Friday, January 26, 2024
Copyright law is weird
Last time I counted I was named as an inventor on 32 patents. Patent law is complicated, but relatively straightforward. I am not a lawyer, but my involvement with patent has made me understand some things. If I invent for example a machine that turns sunlight and the carbon dioxide and humidity contained in air into fuel, I'll write up the description of how that machine works and claim that idea as mine. Anybody else wanting to make another machine with the same functionality would have to use basic principles that fall outside my claimed idea. Just changing the looks of the machine, or minor technical details, wouldn't be enough to circumvent my patent.
Copyright and trademark law is infinitely more complicated. You can't copyright an idea. So if Nintendo wants to sue Pocketpair over Palworld, it isn't sufficient for them say that they have a copyright on the blue penguin-like Pokemon Piplup and the blue penguin-like Pal Pengulet in Palworld is a copyright infringement. They would have to prove "confusing similarity" or "substantial similarity". Which isn't the same as the typical person's reaction to Palworld, which is to call the Pals in the game Pokemon.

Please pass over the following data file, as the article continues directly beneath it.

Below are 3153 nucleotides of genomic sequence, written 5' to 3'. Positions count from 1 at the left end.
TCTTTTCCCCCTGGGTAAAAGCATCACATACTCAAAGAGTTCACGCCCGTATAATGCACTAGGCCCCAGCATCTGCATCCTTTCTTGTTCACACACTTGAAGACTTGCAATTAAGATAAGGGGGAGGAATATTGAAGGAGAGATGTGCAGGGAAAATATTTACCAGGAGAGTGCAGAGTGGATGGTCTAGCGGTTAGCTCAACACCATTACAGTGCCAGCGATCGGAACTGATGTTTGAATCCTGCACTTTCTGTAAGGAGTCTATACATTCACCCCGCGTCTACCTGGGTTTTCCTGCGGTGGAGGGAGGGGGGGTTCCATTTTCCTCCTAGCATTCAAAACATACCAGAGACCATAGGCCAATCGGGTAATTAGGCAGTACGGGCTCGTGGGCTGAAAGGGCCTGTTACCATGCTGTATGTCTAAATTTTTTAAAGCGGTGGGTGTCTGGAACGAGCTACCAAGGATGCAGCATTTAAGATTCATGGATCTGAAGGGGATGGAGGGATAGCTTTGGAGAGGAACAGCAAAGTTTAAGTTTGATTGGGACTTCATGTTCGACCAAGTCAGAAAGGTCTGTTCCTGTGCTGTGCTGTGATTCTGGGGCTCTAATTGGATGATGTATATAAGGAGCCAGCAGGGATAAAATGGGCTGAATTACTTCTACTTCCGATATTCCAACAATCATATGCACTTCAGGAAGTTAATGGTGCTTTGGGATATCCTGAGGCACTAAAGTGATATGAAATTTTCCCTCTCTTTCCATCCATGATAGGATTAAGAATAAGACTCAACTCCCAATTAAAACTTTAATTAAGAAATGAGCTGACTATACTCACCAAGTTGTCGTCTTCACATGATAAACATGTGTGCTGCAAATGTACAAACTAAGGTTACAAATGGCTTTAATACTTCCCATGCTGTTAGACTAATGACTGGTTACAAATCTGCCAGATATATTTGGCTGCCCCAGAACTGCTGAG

Weirdly enough, if Nintendo tomorrow launched the game Pokeworld with *exactly* the same game mechanics as Palworld, but using their Pokemon instead of Pals, Pocketpair could not sue them. You can't copyright or patent game mechanics, although some companies have tried and failed. So in the other direction, Nintendo can't sue Pocketpair for using Breath of the Wild style movement in Palworld.
Note that if I say "can't sue", I mean "won't succeed when suing". You *can* sue anybody for anything, you just won't necessarily get very far with it. In many cases a strongly worded letter from a company lawyer can already achieve the same result. Many small games on Steam have been taken down when somebody claimed that the game infringed a copyright. But that is a business decision from Valve when receiving such a letter from a lawyer. Given that right at the moment that I write this Palworld is the game with the most players currently playing it on Steam, Valve would probably not be willing to shut it down based on solely a letter.
Now Nintendo is a lot larger than Pocketpair, and could probably do immense damage to their smaller competitor by suing them, just by the legal costs alone. But Nintendo might not actually want to do that. Unless, as some people on the internet claim, Pocketpair directly stole 3D models from Nintendo and Nintendo can prove that, a lawsuit based only on outward similarity might easily backfire. A court finding that the Palworld Pals are "legally distinct" from Pokemon might open a floodgate and encourage others to rip off Nintendo stuff.
I think it is obvious that the huge success of Palworld is based on Pokemon. But that is more a business failure of Nintendo, who failed to create an open world, real-time Pokemon game. There was an unmet demand here somewhere, which Pocketpair cleverly identified and exploited. I don't think that beyond some threatening gestures Nintendo will actually do anything legally against Pocketpair. The genie is out of the bottle.